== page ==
“Theodor Weimer’s Outburst Ignites the Business Community: Head of German Stock Exchange Causes Controversy”

UK Stock Market Valuation and London’s Ability to Attract World-Class Businesses Under Scrutiny

The valuation of the UK stock market and its ability to attract top businesses to list in London has been a subject of much discussion and contemplation in recent years. Despite the FTSE-100 hitting multiple record highs in 2024, the primary stock index of the UK is still trading at a significant discount compared to its global counterparts.

According to Refinitiv data, the FTSE-100 is currently trading at a price/earnings ratio of 14.78, while the pan-European Stoxx 600 has a ratio of 15.71 and the S&P 500, the main US stock index, has a ratio of 24.7. However, the UK is not the only European economy facing concerns over the relatively low valuation of its stock market.

German Business Community Up in Arms Over Outgoing Deutsche Boerse CEO’s Comments

The German business community was set ablaze after a speech made nearly two months ago by Theodor Weimer, the outgoing chief executive of Deutsche Boerse, surfaced over the weekend. During a speech to the Bavarian Economic Advisory Council at Munich’s luxury Bayerischer Hof hotel on 17 April, Mr Weimer expressed his concerns about the current state of the German government.

Mr Weimer noted his disappointment in the government’s economic policies and attitudes towards immigration and innovation, stating, “We are on the way to becoming a developing country.” He also criticized the lack of investment in German stocks due to their low valuation, saying, “We have become a junk store.”

Mr Weimer, a former investment banker and CEO of Deutsche Boerse since 2018, shared that this sentiment is not just his own but one shared by major international investors he has spoken with. He also expressed that Germany’s global reputation has never been as bad as it is now, stating, “Never before.” He further noted that investors have asked him what kind of government Germany is putting up with, while others simply shake their heads in disbelief at the decline of traditional German virtues.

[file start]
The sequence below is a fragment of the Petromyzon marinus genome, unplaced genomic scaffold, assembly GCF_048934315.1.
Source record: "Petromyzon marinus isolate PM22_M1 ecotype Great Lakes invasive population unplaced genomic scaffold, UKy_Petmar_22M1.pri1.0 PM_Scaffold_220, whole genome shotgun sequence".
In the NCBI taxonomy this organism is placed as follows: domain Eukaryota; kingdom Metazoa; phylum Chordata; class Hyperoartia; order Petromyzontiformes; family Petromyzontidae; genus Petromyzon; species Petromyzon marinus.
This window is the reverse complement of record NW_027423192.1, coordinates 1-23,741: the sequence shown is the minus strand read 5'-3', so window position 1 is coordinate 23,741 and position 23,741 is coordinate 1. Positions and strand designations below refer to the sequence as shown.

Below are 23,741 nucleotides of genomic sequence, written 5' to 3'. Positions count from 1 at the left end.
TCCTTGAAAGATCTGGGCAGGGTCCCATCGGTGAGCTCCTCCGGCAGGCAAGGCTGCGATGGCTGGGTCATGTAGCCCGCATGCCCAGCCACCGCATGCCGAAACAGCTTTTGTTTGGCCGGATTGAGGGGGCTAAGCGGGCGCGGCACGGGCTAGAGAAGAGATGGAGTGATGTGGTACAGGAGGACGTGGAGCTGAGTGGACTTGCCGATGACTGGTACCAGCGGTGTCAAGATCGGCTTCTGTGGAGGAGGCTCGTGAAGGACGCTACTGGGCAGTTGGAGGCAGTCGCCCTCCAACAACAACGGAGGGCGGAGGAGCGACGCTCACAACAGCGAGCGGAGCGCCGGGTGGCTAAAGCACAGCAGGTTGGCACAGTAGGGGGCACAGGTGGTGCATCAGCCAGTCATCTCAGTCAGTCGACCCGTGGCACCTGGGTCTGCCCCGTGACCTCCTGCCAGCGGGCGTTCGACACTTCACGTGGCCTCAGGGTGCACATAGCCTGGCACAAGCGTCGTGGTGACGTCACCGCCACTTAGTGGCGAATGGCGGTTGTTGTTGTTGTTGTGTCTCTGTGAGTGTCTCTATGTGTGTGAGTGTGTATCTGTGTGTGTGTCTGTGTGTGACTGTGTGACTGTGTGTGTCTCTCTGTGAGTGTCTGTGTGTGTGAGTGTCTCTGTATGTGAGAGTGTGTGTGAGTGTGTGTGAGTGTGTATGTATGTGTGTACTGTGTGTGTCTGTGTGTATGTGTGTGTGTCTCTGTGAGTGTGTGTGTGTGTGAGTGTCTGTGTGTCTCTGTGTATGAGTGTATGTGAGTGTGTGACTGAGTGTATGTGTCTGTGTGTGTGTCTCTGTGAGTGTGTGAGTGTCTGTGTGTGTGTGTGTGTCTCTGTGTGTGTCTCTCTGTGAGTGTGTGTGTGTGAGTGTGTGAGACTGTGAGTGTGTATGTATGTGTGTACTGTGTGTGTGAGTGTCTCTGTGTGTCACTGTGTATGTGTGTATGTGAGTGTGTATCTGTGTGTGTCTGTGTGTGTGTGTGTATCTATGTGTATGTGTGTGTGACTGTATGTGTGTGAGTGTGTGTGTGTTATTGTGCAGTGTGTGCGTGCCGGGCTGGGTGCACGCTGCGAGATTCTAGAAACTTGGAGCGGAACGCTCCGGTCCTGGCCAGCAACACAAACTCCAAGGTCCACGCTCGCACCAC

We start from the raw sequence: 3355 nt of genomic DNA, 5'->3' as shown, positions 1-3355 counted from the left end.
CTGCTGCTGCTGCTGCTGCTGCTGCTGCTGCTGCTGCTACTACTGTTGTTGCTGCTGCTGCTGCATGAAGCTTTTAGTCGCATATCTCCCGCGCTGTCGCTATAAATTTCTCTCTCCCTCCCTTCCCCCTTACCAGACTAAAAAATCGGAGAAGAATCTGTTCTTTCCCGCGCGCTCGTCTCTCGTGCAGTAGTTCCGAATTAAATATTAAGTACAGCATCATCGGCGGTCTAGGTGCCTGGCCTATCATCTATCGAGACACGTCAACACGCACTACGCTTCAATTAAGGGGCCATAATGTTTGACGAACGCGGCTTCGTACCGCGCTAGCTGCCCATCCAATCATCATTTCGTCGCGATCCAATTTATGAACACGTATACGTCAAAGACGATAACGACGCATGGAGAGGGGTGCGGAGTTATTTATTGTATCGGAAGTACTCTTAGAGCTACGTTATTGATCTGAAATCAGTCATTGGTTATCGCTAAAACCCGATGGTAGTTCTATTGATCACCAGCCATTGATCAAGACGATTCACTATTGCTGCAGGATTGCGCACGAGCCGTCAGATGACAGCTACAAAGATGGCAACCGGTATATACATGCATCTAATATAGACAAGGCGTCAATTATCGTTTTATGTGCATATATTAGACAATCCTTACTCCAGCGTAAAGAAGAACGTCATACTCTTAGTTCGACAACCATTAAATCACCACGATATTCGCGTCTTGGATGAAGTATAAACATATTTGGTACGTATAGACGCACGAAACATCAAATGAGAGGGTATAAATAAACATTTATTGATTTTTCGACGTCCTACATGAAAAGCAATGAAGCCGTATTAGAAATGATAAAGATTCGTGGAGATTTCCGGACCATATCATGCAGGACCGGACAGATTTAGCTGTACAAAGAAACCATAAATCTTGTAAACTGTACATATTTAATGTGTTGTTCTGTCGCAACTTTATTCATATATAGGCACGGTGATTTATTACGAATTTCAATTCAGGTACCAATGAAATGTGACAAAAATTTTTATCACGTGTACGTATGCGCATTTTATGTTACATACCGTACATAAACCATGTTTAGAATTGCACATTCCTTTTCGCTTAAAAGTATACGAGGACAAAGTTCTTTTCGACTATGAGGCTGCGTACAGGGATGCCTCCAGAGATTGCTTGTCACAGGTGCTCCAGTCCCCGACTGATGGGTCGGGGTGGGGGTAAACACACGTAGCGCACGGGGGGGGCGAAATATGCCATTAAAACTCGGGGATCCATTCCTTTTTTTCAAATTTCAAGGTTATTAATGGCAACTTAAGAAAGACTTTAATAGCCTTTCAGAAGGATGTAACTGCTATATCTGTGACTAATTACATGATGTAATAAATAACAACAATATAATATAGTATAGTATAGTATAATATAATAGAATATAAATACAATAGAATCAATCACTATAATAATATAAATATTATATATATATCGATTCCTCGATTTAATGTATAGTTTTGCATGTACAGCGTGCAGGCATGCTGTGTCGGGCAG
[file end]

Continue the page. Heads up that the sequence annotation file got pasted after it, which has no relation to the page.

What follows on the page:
This is not the first time Mr Weimer has publicly expressed his concerns over the low rating of Germany’s stock market. He has warned multiple times in the past about the risk of European stocks moving their primary listing to the US, a fear shared by many in the City following the decisions of companies like Ferguson, CRH, and Flutter Entertainment to move their primary listing from London to New York.

Broader Critique of the Government Shared by Many in Germany’s Business Community

In his recent speech, Mr Weimer expanded his criticism beyond the stock market and directed it towards the government as a whole. This sentiment is shared by many in Germany’s business community and includes concerns about the country’s car industry, work-life balance over diligent work, and excessive government bureaucracy and interference.

Mr Weimer’s speech has received mixed reactions, with some dismissing it as “more beer tent than Dax-listed company executive,” while others, like entrepreneur Sarna Roeser, have expressed similar sentiments as international investors. Ms. Roeser stated, “With ideological left-green politics, moral finger-pointing, and feminist foreign policy, Germany will no longer be taken seriously at home or abroad and will continue to slide.”

Mr Weimer, who earned €10.6m in 2023, making him Germany’s second-highest-paid CEO after Ola Kaellenius of Mercedes-Benz, may have felt emboldened to speak his mind as he prepares to step down. However, his criticisms have resonated with many in the business community, and the recent European parliament elections saw a significant defeat for Chancellor Olaf Scholz’s coalition government, with the Green Party, led by Mr Weimer’s meeting partner, Robert Habeck, faring particularly poorly.

Many ordinary German voters seem to share the disgruntled sentiments expressed by Mr Weimer, and it is clear that his comments have sparked an important conversation about the current state of the German government and economy.

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